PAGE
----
Orme noted that Gov. Gavin Newsom backfilled property taxes for three years. Chico otherwise would have been looking at a loss of about $800,000 this year alone, since mid-year changes in such revenues are spread proportionally among the county agencies that are recipients of such funding. Another bright spot: Transient occupancy taxes haven’t dipped as much as predicted, Orme said, as there has been higher-than-expected turnover in local hotels, motels and other short-term lodging.

One of the chief concerns that remains is the stability of the local workforce—and businesses in general, including retail operations, which bring in the largest portion of the city’s general fund revenue. At issue is the dearth of housing (see this page). Many displaced by the fire worked in Chico, where the market was tight prior to the disaster. Now, finding a place to live is next to impossible. That’s true not only for those directly affected by the fire, but also for the countless Chico renters who’ve lost their homes because landlords are selling them at inflated prices.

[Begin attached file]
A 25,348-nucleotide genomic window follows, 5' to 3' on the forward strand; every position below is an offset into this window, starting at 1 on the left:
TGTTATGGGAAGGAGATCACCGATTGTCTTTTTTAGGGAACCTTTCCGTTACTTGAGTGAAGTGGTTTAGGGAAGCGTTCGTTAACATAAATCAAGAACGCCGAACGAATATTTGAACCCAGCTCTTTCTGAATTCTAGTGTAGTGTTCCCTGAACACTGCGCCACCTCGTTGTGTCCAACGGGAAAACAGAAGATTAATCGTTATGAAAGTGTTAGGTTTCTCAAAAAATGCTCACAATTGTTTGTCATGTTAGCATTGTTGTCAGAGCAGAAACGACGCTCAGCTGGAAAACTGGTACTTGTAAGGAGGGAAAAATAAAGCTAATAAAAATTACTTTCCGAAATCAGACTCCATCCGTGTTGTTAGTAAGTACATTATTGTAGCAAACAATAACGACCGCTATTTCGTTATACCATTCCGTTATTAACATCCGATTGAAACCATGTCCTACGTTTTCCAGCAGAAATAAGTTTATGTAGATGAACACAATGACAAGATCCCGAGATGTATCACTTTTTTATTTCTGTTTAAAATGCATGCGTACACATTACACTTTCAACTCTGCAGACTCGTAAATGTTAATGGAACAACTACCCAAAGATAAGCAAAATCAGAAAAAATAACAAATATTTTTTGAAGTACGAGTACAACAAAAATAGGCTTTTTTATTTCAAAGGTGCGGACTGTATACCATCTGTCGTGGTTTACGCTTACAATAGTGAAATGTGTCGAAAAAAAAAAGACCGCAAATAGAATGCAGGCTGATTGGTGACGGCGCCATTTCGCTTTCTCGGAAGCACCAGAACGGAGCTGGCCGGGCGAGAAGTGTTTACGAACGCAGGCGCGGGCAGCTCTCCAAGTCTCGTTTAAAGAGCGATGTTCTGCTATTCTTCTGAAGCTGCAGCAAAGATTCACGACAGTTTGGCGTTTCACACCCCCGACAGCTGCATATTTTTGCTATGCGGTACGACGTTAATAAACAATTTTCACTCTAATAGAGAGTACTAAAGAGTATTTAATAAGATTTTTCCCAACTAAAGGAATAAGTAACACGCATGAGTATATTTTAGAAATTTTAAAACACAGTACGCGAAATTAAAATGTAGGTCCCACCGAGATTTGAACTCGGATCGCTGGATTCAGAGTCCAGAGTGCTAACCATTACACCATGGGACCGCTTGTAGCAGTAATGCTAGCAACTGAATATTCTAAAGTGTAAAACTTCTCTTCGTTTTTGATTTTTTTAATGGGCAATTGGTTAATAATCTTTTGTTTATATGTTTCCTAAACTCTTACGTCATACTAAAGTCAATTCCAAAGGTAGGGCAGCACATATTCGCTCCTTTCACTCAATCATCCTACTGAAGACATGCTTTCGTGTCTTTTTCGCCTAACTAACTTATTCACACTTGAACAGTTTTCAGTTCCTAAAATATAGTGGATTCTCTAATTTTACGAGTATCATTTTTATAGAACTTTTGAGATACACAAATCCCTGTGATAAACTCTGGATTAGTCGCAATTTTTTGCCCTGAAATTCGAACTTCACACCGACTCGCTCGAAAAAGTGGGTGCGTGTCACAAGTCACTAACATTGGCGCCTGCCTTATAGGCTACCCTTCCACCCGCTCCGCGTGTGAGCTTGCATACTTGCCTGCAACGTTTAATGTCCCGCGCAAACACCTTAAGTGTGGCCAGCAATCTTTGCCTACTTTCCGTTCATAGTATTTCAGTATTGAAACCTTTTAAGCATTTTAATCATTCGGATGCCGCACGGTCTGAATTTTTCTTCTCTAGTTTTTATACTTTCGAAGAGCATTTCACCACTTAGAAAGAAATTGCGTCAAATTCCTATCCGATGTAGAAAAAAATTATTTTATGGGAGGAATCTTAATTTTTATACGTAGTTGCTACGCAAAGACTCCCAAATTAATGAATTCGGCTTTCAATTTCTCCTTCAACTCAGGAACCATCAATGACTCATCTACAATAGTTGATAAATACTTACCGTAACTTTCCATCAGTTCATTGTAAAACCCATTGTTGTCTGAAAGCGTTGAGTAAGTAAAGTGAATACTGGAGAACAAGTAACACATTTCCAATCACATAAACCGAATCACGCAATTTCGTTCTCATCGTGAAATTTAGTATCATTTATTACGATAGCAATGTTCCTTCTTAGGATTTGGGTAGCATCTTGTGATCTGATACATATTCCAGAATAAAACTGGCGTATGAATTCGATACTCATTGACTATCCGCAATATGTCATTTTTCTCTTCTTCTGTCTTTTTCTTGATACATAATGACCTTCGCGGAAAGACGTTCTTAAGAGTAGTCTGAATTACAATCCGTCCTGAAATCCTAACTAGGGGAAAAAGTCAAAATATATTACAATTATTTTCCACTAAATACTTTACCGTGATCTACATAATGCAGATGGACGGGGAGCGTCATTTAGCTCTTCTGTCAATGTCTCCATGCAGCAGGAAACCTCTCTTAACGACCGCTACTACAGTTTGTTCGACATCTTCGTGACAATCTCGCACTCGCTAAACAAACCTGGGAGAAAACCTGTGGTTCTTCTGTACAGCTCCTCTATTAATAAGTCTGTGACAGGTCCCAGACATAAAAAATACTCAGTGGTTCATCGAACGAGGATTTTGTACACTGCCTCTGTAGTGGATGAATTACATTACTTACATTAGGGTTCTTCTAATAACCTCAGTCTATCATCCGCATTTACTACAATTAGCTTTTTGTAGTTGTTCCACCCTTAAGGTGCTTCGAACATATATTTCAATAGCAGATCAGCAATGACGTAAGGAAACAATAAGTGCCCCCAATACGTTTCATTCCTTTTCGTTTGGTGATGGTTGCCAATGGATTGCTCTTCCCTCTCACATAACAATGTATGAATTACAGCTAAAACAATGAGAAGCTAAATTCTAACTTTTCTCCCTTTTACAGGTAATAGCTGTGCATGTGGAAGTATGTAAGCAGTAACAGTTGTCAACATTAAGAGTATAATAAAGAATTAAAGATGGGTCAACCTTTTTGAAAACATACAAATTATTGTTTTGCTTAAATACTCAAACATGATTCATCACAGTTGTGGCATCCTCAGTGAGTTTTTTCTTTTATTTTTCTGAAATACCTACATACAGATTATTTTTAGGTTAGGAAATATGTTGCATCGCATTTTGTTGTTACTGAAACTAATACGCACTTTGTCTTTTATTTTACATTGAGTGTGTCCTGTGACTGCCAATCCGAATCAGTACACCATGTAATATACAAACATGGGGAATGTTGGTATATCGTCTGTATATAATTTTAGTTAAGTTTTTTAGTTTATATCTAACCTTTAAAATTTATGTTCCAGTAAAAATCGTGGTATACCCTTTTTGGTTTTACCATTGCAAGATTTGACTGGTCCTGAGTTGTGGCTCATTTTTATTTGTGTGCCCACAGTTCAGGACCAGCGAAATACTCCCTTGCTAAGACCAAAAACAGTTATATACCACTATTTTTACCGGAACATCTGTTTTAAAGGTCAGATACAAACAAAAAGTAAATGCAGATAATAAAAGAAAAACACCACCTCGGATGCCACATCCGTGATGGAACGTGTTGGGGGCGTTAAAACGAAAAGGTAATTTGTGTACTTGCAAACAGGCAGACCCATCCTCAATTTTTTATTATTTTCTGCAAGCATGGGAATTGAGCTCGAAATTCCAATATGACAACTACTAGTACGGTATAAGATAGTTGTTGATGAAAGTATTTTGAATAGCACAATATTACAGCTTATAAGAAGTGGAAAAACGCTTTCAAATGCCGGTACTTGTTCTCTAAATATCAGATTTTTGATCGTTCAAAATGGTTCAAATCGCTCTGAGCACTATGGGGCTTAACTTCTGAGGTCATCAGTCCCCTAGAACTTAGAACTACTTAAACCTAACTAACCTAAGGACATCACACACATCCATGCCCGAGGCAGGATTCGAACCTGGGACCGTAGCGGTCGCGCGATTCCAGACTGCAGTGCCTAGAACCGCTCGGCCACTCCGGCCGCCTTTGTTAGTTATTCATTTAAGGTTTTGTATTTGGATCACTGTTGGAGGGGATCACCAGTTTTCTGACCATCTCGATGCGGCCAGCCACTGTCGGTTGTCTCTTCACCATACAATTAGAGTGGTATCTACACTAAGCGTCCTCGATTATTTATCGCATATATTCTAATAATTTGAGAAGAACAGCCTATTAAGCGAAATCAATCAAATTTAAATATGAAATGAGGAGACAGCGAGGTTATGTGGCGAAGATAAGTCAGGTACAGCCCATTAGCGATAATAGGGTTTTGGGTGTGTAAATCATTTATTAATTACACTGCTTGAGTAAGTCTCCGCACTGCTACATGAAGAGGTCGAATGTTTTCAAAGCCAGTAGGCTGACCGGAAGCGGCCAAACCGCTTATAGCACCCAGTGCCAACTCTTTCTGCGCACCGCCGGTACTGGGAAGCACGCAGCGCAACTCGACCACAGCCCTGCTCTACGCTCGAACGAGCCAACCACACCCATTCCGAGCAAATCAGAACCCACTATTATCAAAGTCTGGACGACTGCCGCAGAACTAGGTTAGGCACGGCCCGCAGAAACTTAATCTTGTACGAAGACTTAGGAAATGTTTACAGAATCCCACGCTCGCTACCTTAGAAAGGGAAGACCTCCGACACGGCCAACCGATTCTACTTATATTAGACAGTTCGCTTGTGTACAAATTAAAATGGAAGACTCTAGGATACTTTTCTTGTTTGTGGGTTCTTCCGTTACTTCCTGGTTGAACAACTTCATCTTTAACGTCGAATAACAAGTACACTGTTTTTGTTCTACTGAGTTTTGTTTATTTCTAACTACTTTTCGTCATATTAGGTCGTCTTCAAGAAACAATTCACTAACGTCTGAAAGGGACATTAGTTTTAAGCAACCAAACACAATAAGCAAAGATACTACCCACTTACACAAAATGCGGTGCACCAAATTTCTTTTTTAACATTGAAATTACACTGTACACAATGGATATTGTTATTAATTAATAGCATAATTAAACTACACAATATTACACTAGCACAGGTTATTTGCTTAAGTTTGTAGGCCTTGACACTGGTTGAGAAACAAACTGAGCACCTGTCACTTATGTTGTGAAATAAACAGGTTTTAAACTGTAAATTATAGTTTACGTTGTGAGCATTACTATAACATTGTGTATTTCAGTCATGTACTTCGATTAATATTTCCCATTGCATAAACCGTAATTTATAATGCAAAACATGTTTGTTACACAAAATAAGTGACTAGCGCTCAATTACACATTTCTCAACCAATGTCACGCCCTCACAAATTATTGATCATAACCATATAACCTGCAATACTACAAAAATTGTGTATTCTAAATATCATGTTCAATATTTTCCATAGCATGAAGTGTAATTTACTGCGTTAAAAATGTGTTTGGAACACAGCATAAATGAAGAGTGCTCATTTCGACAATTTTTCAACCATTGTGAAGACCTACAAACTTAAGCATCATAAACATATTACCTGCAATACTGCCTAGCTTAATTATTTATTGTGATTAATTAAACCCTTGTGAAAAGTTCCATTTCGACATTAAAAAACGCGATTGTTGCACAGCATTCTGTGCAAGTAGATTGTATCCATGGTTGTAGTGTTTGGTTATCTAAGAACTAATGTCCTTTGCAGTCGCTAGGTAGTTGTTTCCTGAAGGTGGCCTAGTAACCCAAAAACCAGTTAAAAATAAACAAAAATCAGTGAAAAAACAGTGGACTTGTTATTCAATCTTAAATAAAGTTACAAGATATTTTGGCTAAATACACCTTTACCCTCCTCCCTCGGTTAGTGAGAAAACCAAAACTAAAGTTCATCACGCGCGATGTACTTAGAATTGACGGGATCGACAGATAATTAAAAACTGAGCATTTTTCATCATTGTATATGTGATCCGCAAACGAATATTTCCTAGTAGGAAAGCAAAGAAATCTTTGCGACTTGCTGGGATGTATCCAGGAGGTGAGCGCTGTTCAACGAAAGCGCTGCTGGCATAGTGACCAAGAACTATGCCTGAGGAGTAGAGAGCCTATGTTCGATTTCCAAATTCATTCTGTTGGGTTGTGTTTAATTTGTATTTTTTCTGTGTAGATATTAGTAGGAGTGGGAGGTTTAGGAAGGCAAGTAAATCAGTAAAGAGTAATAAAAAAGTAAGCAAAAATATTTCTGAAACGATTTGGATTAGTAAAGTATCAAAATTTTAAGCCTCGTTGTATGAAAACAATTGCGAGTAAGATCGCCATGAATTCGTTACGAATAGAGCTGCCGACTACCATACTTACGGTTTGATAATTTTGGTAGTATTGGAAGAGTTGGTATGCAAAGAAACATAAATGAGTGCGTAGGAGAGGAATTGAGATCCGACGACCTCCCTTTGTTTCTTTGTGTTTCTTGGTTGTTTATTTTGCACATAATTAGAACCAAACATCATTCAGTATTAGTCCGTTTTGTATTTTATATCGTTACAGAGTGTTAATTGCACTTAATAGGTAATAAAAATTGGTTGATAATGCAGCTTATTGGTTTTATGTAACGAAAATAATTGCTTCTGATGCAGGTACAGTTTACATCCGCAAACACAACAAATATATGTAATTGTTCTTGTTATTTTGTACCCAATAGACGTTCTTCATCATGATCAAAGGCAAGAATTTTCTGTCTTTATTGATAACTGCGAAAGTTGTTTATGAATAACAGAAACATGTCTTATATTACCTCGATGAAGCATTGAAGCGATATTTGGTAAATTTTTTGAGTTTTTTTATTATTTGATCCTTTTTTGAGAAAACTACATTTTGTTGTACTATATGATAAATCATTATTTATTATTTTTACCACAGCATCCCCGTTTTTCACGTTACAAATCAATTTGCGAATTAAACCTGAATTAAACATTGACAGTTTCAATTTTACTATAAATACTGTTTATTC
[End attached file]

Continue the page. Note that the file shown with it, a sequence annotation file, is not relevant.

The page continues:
Officials at the Chico Chamber of Commerce are especially concerned about the exodus. They have captured a snapshot of the problem by polling the organization’s members. Seventy-six of them responded representing 13,929 employees.

“What we heard across the board was between 10 percent to 12 percent of the workforce of Chico was affected,” said Associate Vice President Kelsey Torres.

The most recent figures from the Camp Fire Workforce Impact Survey—conducted in March, after an initial poll in December—concludes that of the 1,399 employees affected by the blaze, 232 have not secured long-term housing. Thirty have relocated out of the area, while 45 are “at risk” of leaving the region.